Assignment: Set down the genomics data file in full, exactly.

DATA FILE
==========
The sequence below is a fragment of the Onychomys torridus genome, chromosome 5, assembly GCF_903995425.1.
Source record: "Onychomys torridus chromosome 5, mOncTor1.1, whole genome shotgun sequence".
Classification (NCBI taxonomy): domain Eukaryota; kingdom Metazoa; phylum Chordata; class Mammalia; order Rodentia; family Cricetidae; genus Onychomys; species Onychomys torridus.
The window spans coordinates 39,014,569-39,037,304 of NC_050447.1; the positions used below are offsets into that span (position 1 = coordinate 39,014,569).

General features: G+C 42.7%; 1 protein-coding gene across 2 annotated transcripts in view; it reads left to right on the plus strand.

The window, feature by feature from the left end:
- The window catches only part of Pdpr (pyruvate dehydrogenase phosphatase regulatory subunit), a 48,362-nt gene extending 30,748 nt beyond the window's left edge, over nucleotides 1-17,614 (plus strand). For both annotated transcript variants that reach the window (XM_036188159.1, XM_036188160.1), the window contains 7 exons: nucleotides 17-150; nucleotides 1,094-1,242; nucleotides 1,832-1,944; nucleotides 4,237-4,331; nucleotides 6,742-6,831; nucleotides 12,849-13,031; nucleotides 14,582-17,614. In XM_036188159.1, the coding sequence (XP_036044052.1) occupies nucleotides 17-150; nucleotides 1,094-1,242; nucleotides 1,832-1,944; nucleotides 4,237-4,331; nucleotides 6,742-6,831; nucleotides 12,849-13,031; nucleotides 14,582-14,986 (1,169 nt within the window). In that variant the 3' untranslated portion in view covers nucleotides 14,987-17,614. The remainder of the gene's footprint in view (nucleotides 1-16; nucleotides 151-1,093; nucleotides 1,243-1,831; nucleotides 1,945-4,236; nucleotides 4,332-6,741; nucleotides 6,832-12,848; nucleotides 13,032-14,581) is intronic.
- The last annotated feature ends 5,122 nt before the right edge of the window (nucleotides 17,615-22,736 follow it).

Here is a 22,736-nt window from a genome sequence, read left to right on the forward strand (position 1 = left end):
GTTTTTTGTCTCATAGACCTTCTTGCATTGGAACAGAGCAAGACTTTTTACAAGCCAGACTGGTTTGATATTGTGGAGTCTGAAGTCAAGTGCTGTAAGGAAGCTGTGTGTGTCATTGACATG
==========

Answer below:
The sequence below is a fragment of the Onychomys torridus genome, chromosome 5, assembly GCF_903995425.1.
Source record: "Onychomys torridus chromosome 5, mOncTor1.1, whole genome shotgun sequence".
Classification (NCBI taxonomy): domain Eukaryota; kingdom Metazoa; phylum Chordata; class Mammalia; order Rodentia; family Cricetidae; genus Onychomys; species Onychomys torridus.
The window spans coordinates 39,014,569-39,037,304 of NC_050447.1; the positions used below are offsets into that span (position 1 = coordinate 39,014,569).

General features: G+C 42.7%; 1 protein-coding gene across 2 annotated transcripts in view; it reads left to right on the plus strand.

The window, feature by feature from the left end:
- The window catches only part of Pdpr (pyruvate dehydrogenase phosphatase regulatory subunit), a 48,362-nt gene extending 30,748 nt beyond the window's left edge, over nucleotides 1-17,614 (plus strand). For both annotated transcript variants that reach the window (XM_036188159.1, XM_036188160.1), the window contains 7 exons: nucleotides 17-150; nucleotides 1,094-1,242; nucleotides 1,832-1,944; nucleotides 4,237-4,331; nucleotides 6,742-6,831; nucleotides 12,849-13,031; nucleotides 14,582-17,614. In XM_036188159.1, the coding sequence (XP_036044052.1) occupies nucleotides 17-150; nucleotides 1,094-1,242; nucleotides 1,832-1,944; nucleotides 4,237-4,331; nucleotides 6,742-6,831; nucleotides 12,849-13,031; nucleotides 14,582-14,986 (1,169 nt within the window). In that variant the 3' untranslated portion in view covers nucleotides 14,987-17,614. The remainder of the gene's footprint in view (nucleotides 1-16; nucleotides 151-1,093; nucleotides 1,243-1,831; nucleotides 1,945-4,236; nucleotides 4,332-6,741; nucleotides 6,832-12,848; nucleotides 13,032-14,581) is intronic.
- The last annotated feature ends 5,122 nt before the right edge of the window (nucleotides 17,615-22,736 follow it).

Here is a 22,736-nt window from a genome sequence, read left to right on the forward strand (position 1 = left end):
GTTTTTTGTCTCATAGACCTTCTTGCATTGGAACAGAGCAAGACTTTTTACAAGCCAGACTGGTTTGATATTGTGGAGTCTGAAGTCAAGTGCTGTAAGGAAGCTGTGTGTGTCATTGACATG